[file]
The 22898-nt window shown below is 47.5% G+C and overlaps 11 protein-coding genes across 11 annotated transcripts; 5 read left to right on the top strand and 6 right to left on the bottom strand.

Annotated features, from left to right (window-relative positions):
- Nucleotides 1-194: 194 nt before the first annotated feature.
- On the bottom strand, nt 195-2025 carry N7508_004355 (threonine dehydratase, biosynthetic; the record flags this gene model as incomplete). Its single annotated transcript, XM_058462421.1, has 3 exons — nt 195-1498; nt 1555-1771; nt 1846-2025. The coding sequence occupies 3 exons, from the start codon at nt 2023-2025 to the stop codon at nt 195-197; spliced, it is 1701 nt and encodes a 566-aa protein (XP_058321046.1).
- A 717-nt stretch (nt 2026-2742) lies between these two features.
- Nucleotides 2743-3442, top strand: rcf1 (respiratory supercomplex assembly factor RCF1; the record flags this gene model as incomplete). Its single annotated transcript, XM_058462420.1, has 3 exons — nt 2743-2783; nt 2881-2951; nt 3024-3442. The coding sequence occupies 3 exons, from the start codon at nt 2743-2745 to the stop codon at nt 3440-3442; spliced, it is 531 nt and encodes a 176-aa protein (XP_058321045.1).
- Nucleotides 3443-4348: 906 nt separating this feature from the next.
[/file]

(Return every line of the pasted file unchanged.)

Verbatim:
The 22898-nt window shown below is 47.5% G+C and overlaps 11 protein-coding genes across 11 annotated transcripts; 5 read left to right on the top strand and 6 right to left on the bottom strand.

Annotated features, from left to right (window-relative positions):
- Nucleotides 1-194: 194 nt before the first annotated feature.
- On the bottom strand, nt 195-2025 carry N7508_004355 (threonine dehydratase, biosynthetic; the record flags this gene model as incomplete). Its single annotated transcript, XM_058462421.1, has 3 exons — nt 195-1498; nt 1555-1771; nt 1846-2025. The coding sequence occupies 3 exons, from the start codon at nt 2023-2025 to the stop codon at nt 195-197; spliced, it is 1701 nt and encodes a 566-aa protein (XP_058321046.1).
- A 717-nt stretch (nt 2026-2742) lies between these two features.
- Nucleotides 2743-3442, top strand: rcf1 (respiratory supercomplex assembly factor RCF1; the record flags this gene model as incomplete). Its single annotated transcript, XM_058462420.1, has 3 exons — nt 2743-2783; nt 2881-2951; nt 3024-3442. The coding sequence occupies 3 exons, from the start codon at nt 2743-2745 to the stop codon at nt 3440-3442; spliced, it is 531 nt and encodes a 176-aa protein (XP_058321045.1).
- Nucleotides 3443-4348: 906 nt separating this feature from the next.